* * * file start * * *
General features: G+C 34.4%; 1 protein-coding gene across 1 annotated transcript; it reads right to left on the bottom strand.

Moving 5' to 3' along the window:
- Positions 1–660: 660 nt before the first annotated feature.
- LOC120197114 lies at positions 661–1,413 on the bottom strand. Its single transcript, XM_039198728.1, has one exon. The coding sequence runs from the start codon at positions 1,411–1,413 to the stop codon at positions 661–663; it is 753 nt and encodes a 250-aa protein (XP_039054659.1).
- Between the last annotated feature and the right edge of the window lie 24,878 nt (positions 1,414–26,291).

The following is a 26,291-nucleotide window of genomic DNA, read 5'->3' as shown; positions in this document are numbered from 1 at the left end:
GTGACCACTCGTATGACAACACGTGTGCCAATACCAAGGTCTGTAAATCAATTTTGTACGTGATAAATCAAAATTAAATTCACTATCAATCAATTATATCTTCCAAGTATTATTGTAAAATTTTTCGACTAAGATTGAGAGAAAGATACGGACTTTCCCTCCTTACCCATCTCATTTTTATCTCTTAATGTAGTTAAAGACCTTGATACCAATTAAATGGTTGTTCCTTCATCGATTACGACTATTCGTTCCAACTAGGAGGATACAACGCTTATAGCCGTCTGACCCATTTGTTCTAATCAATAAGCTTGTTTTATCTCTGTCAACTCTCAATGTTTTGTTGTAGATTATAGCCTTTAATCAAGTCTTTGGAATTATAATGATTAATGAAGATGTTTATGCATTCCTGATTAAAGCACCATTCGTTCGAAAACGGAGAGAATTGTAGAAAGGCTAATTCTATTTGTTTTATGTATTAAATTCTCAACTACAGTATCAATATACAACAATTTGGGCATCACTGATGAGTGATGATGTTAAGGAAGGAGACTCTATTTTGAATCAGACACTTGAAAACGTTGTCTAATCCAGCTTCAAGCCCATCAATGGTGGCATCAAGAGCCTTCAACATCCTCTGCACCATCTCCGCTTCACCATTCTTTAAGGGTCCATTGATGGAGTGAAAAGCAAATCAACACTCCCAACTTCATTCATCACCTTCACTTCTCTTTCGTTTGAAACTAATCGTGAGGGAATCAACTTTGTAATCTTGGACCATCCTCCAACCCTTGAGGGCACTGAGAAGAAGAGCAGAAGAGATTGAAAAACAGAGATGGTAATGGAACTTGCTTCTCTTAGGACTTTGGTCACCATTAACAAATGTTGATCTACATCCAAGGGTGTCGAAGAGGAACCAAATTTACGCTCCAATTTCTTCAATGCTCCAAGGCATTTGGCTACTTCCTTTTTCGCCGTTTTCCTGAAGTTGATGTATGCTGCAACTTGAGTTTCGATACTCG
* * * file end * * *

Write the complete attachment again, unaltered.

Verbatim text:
General features: G+C 34.4%; 1 protein-coding gene across 1 annotated transcript; it reads right to left on the bottom strand.

Moving 5' to 3' along the window:
- Positions 1–660: 660 nt before the first annotated feature.
- LOC120197114 lies at positions 661–1,413 on the bottom strand. Its single transcript, XM_039198728.1, has one exon. The coding sequence runs from the start codon at positions 1,411–1,413 to the stop codon at positions 661–663; it is 753 nt and encodes a 250-aa protein (XP_039054659.1).
- Between the last annotated feature and the right edge of the window lie 24,878 nt (positions 1,414–26,291).

The following is a 26,291-nucleotide window of genomic DNA, read 5'->3' as shown; positions in this document are numbered from 1 at the left end:
GTGACCACTCGTATGACAACACGTGTGCCAATACCAAGGTCTGTAAATCAATTTTGTACGTGATAAATCAAAATTAAATTCACTATCAATCAATTATATCTTCCAAGTATTATTGTAAAATTTTTCGACTAAGATTGAGAGAAAGATACGGACTTTCCCTCCTTACCCATCTCATTTTTATCTCTTAATGTAGTTAAAGACCTTGATACCAATTAAATGGTTGTTCCTTCATCGATTACGACTATTCGTTCCAACTAGGAGGATACAACGCTTATAGCCGTCTGACCCATTTGTTCTAATCAATAAGCTTGTTTTATCTCTGTCAACTCTCAATGTTTTGTTGTAGATTATAGCCTTTAATCAAGTCTTTGGAATTATAATGATTAATGAAGATGTTTATGCATTCCTGATTAAAGCACCATTCGTTCGAAAACGGAGAGAATTGTAGAAAGGCTAATTCTATTTGTTTTATGTATTAAATTCTCAACTACAGTATCAATATACAACAATTTGGGCATCACTGATGAGTGATGATGTTAAGGAAGGAGACTCTATTTTGAATCAGACACTTGAAAACGTTGTCTAATCCAGCTTCAAGCCCATCAATGGTGGCATCAAGAGCCTTCAACATCCTCTGCACCATCTCCGCTTCACCATTCTTTAAGGGTCCATTGATGGAGTGAAAAGCAAATCAACACTCCCAACTTCATTCATCACCTTCACTTCTCTTTCGTTTGAAACTAATCGTGAGGGAATCAACTTTGTAATCTTGGACCATCCTCCAACCCTTGAGGGCACTGAGAAGAAGAGCAGAAGAGATTGAAAAACAGAGATGGTAATGGAACTTGCTTCTCTTAGGACTTTGGTCACCATTAACAAATGTTGATCTACATCCAAGGGTGTCGAAGAGGAACCAAATTTACGCTCCAATTTCTTCAATGCTCCAAGGCATTTGGCTACTTCCTTTTTCGCCGTTTTCCTGAAGTTGATGTATGCTGCAACTTGAGTTTCGATACTCG